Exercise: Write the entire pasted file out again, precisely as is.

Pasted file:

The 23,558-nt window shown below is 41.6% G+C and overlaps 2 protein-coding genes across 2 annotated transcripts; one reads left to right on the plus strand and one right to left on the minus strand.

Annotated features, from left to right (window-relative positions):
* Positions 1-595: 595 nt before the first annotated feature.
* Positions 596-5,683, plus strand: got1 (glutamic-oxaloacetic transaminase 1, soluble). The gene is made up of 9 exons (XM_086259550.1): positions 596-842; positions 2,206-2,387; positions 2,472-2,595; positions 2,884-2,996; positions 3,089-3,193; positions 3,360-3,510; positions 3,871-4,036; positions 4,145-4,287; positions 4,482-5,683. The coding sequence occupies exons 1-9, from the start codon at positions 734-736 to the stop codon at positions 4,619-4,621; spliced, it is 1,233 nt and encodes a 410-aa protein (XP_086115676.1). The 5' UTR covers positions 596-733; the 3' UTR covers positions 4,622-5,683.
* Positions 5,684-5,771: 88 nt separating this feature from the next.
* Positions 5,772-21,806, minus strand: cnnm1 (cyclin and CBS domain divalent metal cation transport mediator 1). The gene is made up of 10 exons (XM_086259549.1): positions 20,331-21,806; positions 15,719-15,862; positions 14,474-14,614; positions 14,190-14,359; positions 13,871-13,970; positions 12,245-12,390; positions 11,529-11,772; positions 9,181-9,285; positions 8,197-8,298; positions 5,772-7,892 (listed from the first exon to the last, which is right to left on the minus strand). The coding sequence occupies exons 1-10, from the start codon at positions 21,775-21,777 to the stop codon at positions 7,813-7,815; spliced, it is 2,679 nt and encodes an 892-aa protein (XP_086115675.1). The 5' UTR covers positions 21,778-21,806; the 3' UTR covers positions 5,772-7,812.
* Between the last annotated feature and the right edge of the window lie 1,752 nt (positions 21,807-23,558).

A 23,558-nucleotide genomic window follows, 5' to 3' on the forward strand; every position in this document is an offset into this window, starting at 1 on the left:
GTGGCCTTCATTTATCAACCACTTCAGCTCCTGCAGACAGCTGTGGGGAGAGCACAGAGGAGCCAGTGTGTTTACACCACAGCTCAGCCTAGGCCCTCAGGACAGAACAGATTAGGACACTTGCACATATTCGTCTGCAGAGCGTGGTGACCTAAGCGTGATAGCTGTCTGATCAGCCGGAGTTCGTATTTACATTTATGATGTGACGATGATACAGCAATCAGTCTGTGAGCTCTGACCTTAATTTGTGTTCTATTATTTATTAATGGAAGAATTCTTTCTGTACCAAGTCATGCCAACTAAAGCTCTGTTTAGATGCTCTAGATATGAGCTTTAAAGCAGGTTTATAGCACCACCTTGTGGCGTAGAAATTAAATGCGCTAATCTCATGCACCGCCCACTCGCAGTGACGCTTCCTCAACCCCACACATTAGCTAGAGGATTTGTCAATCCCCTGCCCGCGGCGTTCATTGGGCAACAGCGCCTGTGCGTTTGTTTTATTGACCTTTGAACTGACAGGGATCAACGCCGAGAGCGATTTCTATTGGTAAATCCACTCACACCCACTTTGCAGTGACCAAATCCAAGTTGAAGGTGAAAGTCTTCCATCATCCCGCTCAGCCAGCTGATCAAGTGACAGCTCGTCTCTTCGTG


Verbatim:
The 23,558-nt window shown below is 41.6% G+C and overlaps 2 protein-coding genes across 2 annotated transcripts; one reads left to right on the plus strand and one right to left on the minus strand.

Annotated features, from left to right (window-relative positions):
* Positions 1-595: 595 nt before the first annotated feature.
* Positions 596-5,683, plus strand: got1 (glutamic-oxaloacetic transaminase 1, soluble). The gene is made up of 9 exons (XM_086259550.1): positions 596-842; positions 2,206-2,387; positions 2,472-2,595; positions 2,884-2,996; positions 3,089-3,193; positions 3,360-3,510; positions 3,871-4,036; positions 4,145-4,287; positions 4,482-5,683. The coding sequence occupies exons 1-9, from the start codon at positions 734-736 to the stop codon at positions 4,619-4,621; spliced, it is 1,233 nt and encodes a 410-aa protein (XP_086115676.1). The 5' UTR covers positions 596-733; the 3' UTR covers positions 4,622-5,683.
* Positions 5,684-5,771: 88 nt separating this feature from the next.
* Positions 5,772-21,806, minus strand: cnnm1 (cyclin and CBS domain divalent metal cation transport mediator 1). The gene is made up of 10 exons (XM_086259549.1): positions 20,331-21,806; positions 15,719-15,862; positions 14,474-14,614; positions 14,190-14,359; positions 13,871-13,970; positions 12,245-12,390; positions 11,529-11,772; positions 9,181-9,285; positions 8,197-8,298; positions 5,772-7,892 (listed from the first exon to the last, which is right to left on the minus strand). The coding sequence occupies exons 1-10, from the start codon at positions 21,775-21,777 to the stop codon at positions 7,813-7,815; spliced, it is 2,679 nt and encodes an 892-aa protein (XP_086115675.1). The 5' UTR covers positions 21,778-21,806; the 3' UTR covers positions 5,772-7,812.
* Between the last annotated feature and the right edge of the window lie 1,752 nt (positions 21,807-23,558).

A 23,558-nucleotide genomic window follows, 5' to 3' on the forward strand; every position in this document is an offset into this window, starting at 1 on the left:
GTGGCCTTCATTTATCAACCACTTCAGCTCCTGCAGACAGCTGTGGGGAGAGCACAGAGGAGCCAGTGTGTTTACACCACAGCTCAGCCTAGGCCCTCAGGACAGAACAGATTAGGACACTTGCACATATTCGTCTGCAGAGCGTGGTGACCTAAGCGTGATAGCTGTCTGATCAGCCGGAGTTCGTATTTACATTTATGATGTGACGATGATACAGCAATCAGTCTGTGAGCTCTGACCTTAATTTGTGTTCTATTATTTATTAATGGAAGAATTCTTTCTGTACCAAGTCATGCCAACTAAAGCTCTGTTTAGATGCTCTAGATATGAGCTTTAAAGCAGGTTTATAGCACCACCTTGTGGCGTAGAAATTAAATGCGCTAATCTCATGCACCGCCCACTCGCAGTGACGCTTCCTCAACCCCACACATTAGCTAGAGGATTTGTCAATCCCCTGCCCGCGGCGTTCATTGGGCAACAGCGCCTGTGCGTTTGTTTTATTGACCTTTGAACTGACAGGGATCAACGCCGAGAGCGATTTCTATTGGTAAATCCACTCACACCCACTTTGCAGTGACCAAATCCAAGTTGAAGGTGAAAGTCTTCCATCATCCCGCTCAGCCAGCTGATCAAGTGACAGCTCGTCTCTTCGTG